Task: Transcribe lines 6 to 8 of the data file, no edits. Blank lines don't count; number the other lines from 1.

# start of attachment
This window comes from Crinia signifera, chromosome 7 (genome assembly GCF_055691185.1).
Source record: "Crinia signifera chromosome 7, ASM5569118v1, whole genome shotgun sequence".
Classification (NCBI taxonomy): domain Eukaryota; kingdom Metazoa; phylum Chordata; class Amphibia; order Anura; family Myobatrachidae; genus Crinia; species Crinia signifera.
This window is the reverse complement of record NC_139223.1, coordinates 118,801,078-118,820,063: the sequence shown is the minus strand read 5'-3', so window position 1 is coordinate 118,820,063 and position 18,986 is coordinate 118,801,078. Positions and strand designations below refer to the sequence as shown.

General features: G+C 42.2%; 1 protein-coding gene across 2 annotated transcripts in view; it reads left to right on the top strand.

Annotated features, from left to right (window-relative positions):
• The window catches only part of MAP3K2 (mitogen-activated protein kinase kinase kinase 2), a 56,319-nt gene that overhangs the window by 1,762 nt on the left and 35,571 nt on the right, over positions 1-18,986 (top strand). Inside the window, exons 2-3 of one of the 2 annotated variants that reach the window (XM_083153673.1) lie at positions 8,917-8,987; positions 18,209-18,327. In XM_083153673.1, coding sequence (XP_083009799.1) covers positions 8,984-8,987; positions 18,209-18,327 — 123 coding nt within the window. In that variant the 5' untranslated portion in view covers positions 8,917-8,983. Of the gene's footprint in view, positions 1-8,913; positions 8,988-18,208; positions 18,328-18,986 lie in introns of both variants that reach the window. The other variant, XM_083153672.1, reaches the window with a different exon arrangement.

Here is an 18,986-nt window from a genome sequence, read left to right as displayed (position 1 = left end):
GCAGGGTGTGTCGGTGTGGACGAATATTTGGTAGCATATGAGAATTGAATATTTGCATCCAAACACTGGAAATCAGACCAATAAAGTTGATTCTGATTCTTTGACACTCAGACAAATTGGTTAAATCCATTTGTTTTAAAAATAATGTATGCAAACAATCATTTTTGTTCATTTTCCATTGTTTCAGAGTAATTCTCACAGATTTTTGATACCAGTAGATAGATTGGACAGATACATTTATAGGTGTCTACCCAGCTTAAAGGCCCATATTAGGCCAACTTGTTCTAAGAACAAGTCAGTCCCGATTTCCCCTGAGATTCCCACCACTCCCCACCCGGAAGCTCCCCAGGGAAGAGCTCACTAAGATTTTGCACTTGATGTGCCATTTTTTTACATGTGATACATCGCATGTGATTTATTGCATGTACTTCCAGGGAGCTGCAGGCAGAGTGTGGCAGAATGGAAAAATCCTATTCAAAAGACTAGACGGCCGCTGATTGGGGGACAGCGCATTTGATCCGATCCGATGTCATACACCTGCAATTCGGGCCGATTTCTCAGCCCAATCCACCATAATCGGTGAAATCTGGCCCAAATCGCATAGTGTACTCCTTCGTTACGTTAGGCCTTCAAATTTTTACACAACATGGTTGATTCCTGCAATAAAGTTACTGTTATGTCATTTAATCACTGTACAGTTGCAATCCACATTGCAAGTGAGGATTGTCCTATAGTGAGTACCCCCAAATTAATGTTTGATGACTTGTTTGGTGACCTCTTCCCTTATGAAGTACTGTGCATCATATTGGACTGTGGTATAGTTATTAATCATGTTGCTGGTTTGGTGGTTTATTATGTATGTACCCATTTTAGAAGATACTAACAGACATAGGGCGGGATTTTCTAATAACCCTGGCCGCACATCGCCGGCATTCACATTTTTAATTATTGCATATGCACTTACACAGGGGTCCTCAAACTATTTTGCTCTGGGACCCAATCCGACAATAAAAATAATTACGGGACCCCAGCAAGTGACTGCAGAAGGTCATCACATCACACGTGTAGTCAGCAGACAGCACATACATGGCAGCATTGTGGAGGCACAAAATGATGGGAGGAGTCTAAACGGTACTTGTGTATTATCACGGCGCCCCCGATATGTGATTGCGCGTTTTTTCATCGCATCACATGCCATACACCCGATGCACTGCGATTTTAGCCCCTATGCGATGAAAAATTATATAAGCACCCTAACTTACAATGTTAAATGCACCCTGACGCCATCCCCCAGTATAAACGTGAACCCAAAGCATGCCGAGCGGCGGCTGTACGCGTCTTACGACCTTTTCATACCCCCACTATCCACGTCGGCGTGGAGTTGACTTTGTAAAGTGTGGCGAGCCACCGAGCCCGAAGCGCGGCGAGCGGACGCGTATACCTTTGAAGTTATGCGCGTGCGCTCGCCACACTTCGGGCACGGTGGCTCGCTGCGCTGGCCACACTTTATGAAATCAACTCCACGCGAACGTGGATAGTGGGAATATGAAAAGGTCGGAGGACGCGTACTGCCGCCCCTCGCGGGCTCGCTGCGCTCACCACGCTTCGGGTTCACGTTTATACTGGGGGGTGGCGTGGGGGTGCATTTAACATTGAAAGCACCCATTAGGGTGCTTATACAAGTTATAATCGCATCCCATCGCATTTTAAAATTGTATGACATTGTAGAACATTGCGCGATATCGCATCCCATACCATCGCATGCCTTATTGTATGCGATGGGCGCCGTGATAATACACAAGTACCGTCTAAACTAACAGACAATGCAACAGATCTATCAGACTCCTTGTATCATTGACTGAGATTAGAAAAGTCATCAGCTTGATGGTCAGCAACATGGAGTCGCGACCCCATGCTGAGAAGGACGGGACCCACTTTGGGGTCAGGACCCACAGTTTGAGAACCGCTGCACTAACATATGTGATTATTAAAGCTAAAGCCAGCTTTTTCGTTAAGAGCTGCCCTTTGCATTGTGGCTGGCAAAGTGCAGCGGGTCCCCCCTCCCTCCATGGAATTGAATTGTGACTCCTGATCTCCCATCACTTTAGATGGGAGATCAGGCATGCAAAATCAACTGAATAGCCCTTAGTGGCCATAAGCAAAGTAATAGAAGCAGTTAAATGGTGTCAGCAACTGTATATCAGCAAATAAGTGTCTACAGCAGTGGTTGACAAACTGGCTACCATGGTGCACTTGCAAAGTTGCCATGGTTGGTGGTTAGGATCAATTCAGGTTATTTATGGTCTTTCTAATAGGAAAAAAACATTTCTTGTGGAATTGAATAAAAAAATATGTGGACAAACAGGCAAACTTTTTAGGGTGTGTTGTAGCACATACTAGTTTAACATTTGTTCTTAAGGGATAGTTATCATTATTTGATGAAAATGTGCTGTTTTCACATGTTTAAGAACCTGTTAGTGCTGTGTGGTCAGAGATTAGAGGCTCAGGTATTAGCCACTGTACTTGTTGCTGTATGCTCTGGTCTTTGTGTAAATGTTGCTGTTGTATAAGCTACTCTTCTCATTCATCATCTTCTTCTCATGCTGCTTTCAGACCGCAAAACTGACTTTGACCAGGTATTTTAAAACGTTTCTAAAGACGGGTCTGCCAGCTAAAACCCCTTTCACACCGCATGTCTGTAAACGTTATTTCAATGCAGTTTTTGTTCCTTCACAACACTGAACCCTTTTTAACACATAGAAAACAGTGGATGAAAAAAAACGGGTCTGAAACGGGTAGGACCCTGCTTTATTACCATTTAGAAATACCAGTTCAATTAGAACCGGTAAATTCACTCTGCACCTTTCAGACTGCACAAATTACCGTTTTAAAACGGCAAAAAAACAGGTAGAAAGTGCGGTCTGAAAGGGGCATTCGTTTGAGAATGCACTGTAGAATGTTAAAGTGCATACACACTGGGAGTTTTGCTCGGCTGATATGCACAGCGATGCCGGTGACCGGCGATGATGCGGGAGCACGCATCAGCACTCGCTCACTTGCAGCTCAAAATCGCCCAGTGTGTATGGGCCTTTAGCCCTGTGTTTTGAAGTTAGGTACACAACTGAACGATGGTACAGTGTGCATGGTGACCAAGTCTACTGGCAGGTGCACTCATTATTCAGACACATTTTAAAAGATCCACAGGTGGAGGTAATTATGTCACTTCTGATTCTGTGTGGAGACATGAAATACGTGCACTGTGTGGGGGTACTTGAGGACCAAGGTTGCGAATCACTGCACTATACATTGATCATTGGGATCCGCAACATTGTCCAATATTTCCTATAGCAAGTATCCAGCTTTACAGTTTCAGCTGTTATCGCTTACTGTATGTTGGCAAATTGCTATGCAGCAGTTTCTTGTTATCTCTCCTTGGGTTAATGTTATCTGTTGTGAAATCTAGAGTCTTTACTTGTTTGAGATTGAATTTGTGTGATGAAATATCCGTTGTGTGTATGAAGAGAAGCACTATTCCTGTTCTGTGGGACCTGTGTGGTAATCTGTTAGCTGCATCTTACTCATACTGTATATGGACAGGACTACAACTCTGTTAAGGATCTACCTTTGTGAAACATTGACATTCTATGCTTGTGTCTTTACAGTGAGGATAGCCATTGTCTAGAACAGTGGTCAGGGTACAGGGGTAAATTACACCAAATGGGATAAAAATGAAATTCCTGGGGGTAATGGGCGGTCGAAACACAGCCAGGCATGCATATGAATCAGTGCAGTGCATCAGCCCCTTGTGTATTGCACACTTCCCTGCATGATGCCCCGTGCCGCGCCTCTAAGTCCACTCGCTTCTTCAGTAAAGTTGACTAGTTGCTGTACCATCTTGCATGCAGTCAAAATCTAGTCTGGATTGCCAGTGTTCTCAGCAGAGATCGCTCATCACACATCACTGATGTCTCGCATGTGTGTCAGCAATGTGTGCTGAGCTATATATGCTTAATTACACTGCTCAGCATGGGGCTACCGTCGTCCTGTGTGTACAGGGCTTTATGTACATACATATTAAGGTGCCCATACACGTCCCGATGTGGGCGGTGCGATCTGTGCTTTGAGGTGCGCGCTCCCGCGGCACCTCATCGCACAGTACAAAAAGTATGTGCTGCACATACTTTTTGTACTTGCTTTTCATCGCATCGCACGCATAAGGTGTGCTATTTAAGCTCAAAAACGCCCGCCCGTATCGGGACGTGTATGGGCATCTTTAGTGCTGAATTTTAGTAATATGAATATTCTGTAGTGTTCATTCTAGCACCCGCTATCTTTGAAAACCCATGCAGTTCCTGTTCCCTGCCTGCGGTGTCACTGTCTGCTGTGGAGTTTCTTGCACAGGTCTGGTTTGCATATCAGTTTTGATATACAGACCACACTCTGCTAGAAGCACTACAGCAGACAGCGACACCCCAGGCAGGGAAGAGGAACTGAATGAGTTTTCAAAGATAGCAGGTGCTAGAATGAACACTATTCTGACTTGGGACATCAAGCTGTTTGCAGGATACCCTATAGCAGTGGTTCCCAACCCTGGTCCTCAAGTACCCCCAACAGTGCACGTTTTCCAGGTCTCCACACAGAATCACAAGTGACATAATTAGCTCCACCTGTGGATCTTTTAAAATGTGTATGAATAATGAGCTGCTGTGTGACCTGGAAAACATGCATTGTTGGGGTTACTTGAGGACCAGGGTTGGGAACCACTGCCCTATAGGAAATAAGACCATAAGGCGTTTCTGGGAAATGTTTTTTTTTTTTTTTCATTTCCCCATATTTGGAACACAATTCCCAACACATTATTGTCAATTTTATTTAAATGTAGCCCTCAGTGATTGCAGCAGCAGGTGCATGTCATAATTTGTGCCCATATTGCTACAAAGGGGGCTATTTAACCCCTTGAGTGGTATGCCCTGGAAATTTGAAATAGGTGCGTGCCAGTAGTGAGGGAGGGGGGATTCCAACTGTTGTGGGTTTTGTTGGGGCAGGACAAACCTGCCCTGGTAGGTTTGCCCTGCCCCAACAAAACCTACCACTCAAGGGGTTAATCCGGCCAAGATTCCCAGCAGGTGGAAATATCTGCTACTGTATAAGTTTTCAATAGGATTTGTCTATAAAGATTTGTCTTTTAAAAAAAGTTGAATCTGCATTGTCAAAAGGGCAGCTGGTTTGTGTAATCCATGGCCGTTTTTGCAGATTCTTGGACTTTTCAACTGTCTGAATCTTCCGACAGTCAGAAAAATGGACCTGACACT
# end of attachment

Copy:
Annotated features, from left to right (window-relative positions):
• The window catches only part of MAP3K2 (mitogen-activated protein kinase kinase kinase 2), a 56,319-nt gene that overhangs the window by 1,762 nt on the left and 35,571 nt on the right, over positions 1-18,986 (top strand). Inside the window, exons 2-3 of one of the 2 annotated variants that reach the window (XM_083153673.1) lie at positions 8,917-8,987; positions 18,209-18,327. In XM_083153673.1, coding sequence (XP_083009799.1) covers positions 8,984-8,987; positions 18,209-18,327 — 123 coding nt within the window. In that variant the 5' untranslated portion in view covers positions 8,917-8,983. Of the gene's footprint in view, positions 1-8,913; positions 8,988-18,208; positions 18,328-18,986 lie in introns of both variants that reach the window. The other variant, XM_083153672.1, reaches the window with a different exon arrangement.

Here is an 18,986-nt window from a genome sequence, read left to right as displayed (position 1 = left end):